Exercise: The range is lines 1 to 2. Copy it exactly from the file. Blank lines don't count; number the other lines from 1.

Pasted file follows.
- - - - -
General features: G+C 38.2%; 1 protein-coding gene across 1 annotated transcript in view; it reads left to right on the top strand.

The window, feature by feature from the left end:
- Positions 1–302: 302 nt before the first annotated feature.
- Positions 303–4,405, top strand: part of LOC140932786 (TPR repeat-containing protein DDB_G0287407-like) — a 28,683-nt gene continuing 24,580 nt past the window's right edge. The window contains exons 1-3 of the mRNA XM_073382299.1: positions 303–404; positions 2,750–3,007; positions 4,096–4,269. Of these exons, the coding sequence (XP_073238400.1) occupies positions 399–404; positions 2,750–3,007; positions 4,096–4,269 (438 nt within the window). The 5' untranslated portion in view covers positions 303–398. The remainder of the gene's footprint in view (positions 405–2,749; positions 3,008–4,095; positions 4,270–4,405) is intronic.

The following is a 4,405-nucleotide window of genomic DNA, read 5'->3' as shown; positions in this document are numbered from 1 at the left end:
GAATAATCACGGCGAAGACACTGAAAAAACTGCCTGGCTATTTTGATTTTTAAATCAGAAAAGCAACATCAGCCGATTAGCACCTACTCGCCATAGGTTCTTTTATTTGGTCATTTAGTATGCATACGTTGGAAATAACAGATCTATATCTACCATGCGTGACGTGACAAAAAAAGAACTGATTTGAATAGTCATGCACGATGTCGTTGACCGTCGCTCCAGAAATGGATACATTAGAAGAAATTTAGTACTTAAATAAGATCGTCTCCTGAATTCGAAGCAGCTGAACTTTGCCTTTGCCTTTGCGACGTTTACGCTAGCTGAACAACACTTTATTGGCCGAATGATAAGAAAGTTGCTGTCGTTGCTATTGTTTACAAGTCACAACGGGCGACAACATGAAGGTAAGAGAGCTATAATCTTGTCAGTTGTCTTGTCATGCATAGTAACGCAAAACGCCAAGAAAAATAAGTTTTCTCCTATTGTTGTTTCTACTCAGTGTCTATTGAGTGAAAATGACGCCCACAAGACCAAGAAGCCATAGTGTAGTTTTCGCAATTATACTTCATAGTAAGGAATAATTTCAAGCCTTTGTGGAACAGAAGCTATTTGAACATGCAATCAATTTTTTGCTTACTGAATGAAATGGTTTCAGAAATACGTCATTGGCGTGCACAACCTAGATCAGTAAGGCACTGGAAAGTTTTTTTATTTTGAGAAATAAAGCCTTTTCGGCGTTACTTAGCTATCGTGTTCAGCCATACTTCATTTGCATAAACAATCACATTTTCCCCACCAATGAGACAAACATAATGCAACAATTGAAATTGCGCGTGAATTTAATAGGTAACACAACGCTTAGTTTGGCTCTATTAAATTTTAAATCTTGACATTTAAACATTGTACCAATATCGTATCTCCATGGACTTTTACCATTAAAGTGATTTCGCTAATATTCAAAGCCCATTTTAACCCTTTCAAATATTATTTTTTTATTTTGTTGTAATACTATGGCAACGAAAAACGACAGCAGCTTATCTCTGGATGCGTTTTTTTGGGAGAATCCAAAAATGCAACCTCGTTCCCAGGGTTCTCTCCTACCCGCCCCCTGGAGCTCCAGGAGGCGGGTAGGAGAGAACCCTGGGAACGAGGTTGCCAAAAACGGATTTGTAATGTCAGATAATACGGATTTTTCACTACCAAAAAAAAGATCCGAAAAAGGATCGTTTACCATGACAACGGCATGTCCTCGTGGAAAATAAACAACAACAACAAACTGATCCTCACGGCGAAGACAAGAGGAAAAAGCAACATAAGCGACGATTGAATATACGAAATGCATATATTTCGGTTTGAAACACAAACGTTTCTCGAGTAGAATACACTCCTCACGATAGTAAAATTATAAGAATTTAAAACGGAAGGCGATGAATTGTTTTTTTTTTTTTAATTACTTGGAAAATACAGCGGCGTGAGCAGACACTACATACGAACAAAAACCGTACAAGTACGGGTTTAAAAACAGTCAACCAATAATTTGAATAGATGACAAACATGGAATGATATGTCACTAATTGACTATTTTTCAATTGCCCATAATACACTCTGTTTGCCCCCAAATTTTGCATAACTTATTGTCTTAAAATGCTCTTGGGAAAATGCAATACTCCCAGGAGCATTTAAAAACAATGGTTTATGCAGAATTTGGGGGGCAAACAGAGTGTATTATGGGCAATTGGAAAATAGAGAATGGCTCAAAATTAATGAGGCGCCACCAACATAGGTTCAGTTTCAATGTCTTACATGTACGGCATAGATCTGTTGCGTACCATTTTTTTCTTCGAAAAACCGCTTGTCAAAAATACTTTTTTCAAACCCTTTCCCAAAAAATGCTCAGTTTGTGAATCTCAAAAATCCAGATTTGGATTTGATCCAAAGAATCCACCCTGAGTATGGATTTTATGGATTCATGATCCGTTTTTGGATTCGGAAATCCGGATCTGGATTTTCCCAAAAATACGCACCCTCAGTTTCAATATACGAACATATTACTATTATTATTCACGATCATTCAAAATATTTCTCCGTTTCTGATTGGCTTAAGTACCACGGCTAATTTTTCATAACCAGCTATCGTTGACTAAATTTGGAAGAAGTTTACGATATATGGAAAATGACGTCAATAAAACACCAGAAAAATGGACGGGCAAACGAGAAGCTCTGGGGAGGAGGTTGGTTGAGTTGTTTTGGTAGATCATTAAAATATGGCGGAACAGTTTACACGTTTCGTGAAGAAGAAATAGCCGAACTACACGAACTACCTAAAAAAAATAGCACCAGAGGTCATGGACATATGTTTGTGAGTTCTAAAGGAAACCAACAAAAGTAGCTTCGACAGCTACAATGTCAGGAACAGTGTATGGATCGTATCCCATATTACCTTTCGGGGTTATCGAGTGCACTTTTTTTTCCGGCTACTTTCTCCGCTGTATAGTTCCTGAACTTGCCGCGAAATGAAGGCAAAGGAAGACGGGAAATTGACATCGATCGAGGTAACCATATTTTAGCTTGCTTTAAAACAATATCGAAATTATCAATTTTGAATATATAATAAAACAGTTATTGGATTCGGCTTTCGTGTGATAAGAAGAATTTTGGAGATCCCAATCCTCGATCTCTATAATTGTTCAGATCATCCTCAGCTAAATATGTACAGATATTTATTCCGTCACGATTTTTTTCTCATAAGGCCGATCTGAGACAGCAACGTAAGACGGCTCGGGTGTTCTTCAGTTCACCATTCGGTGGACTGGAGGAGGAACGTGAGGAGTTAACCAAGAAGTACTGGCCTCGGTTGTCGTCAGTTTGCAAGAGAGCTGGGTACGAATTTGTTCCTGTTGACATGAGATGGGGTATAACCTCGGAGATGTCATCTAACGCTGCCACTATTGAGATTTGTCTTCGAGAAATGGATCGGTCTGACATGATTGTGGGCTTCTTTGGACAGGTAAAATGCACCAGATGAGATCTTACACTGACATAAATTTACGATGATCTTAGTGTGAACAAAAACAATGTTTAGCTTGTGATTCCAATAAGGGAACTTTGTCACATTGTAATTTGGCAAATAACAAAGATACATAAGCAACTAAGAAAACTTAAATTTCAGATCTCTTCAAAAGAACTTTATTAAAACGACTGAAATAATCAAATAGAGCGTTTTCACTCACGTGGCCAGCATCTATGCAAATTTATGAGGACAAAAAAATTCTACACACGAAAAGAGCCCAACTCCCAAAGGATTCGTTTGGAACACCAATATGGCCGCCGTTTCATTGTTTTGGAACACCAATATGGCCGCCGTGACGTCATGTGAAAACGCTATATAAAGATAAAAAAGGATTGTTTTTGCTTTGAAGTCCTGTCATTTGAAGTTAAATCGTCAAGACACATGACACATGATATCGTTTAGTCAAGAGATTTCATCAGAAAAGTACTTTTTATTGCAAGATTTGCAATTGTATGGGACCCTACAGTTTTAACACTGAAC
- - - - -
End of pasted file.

General features: G+C 38.2%; 1 protein-coding gene across 1 annotated transcript in view; it reads left to right on the top strand.

The window, feature by feature from the left end: